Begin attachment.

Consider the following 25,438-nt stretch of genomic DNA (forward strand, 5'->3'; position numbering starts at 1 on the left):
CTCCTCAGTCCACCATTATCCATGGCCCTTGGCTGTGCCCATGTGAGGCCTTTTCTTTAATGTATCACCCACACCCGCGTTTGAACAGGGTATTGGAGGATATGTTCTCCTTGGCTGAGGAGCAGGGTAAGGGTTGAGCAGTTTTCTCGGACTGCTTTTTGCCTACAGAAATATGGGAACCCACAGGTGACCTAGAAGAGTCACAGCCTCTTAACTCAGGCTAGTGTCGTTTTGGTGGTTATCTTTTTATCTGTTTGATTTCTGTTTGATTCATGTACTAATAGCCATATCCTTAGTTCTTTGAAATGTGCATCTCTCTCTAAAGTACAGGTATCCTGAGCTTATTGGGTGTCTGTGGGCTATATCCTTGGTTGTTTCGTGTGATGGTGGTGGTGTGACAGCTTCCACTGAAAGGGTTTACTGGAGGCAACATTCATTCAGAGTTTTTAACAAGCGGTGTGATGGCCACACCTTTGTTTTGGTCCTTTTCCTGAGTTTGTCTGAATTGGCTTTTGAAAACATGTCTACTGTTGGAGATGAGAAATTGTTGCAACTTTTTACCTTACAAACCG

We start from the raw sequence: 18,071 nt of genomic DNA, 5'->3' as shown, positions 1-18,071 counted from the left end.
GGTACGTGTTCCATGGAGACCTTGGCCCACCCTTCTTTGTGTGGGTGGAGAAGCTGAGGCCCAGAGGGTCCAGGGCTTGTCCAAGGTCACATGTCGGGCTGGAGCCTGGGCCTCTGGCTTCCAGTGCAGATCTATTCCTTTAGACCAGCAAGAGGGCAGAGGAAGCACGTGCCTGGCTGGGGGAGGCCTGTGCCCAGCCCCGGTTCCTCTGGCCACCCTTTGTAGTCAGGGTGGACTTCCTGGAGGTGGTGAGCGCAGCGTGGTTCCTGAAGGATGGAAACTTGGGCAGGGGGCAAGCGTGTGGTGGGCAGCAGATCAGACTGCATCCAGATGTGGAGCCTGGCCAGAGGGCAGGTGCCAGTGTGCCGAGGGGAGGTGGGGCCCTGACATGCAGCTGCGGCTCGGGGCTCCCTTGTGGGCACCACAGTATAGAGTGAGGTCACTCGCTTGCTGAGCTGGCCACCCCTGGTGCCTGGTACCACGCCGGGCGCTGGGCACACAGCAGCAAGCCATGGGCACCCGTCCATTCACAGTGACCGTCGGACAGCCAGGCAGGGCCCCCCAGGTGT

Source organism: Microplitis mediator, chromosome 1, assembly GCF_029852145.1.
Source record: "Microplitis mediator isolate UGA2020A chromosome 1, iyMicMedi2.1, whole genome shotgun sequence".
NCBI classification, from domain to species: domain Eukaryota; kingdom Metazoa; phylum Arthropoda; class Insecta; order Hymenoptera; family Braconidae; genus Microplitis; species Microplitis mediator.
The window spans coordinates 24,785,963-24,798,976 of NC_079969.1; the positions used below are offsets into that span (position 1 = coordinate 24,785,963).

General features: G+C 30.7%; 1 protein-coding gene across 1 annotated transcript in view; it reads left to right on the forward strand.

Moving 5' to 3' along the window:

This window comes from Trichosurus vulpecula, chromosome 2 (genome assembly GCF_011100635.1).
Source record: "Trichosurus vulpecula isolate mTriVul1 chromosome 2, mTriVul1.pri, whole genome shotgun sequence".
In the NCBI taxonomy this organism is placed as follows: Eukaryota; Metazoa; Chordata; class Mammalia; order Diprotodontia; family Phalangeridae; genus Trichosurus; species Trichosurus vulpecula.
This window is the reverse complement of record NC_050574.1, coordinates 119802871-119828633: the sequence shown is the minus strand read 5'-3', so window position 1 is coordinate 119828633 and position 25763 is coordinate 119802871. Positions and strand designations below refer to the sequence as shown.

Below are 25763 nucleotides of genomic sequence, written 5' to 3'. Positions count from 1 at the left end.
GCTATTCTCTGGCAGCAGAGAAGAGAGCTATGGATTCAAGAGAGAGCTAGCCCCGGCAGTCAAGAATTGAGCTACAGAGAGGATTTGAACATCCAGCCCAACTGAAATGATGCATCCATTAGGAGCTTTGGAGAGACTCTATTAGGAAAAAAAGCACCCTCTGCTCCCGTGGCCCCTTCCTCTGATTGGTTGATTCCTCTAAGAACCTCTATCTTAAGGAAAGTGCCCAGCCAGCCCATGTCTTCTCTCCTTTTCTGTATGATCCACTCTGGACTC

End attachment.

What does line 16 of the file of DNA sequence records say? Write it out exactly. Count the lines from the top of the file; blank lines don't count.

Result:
GCTATTCTCTGGCAGCAGAGAAGAGAGCTATGGATTCAAGAGAGAGCTAGCCCCGGCAGTCAAGAATTGAGCTACAGAGAGGATTTGAACATCCAGCCCAACTGAAATGATGCATCCATTAGGAGCTTTGGAGAGACTCTATTAGGAAAAAAAGCACCCTCTGCTCCCGTGGCCCCTTCCTCTGATTGGTTGATTCCTCTAAGAACCTCTATCTTAAGGAAAGTGCCCAGCCAGCCCATGTCTTCTCTCCTTTTCTGTATGATCCACTCTGGACTC